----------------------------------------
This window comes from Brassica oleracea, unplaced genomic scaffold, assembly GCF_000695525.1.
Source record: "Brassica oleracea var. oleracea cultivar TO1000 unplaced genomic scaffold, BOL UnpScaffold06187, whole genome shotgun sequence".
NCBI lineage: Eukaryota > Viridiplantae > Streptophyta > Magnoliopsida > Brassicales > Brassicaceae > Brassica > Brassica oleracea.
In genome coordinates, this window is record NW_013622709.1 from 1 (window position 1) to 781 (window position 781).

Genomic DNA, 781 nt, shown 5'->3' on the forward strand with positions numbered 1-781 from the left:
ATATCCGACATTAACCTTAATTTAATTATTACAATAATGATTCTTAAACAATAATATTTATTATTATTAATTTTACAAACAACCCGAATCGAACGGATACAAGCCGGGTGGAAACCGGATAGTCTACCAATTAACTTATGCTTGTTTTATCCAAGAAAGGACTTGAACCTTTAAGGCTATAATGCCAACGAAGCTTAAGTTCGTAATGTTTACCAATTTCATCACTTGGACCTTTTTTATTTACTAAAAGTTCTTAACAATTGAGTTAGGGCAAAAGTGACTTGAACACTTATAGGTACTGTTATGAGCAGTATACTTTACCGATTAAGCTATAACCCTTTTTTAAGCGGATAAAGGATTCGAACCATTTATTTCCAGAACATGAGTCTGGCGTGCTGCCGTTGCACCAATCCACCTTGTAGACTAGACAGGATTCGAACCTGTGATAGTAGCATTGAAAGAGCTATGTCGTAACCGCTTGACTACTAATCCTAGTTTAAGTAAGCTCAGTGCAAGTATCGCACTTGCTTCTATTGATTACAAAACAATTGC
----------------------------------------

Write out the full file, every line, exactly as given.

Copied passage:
This window comes from Brassica oleracea, unplaced genomic scaffold, assembly GCF_000695525.1.
Source record: "Brassica oleracea var. oleracea cultivar TO1000 unplaced genomic scaffold, BOL UnpScaffold06187, whole genome shotgun sequence".
NCBI lineage: Eukaryota > Viridiplantae > Streptophyta > Magnoliopsida > Brassicales > Brassicaceae > Brassica > Brassica oleracea.
In genome coordinates, this window is record NW_013622709.1 from 1 (window position 1) to 781 (window position 781).

Genomic DNA, 781 nt, shown 5'->3' on the forward strand with positions numbered 1-781 from the left:
ATATCCGACATTAACCTTAATTTAATTATTACAATAATGATTCTTAAACAATAATATTTATTATTATTAATTTTACAAACAACCCGAATCGAACGGATACAAGCCGGGTGGAAACCGGATAGTCTACCAATTAACTTATGCTTGTTTTATCCAAGAAAGGACTTGAACCTTTAAGGCTATAATGCCAACGAAGCTTAAGTTCGTAATGTTTACCAATTTCATCACTTGGACCTTTTTTATTTACTAAAAGTTCTTAACAATTGAGTTAGGGCAAAAGTGACTTGAACACTTATAGGTACTGTTATGAGCAGTATACTTTACCGATTAAGCTATAACCCTTTTTTAAGCGGATAAAGGATTCGAACCATTTATTTCCAGAACATGAGTCTGGCGTGCTGCCGTTGCACCAATCCACCTTGTAGACTAGACAGGATTCGAACCTGTGATAGTAGCATTGAAAGAGCTATGTCGTAACCGCTTGACTACTAATCCTAGTTTAAGTAAGCTCAGTGCAAGTATCGCACTTGCTTCTATTGATTACAAAACAATTGC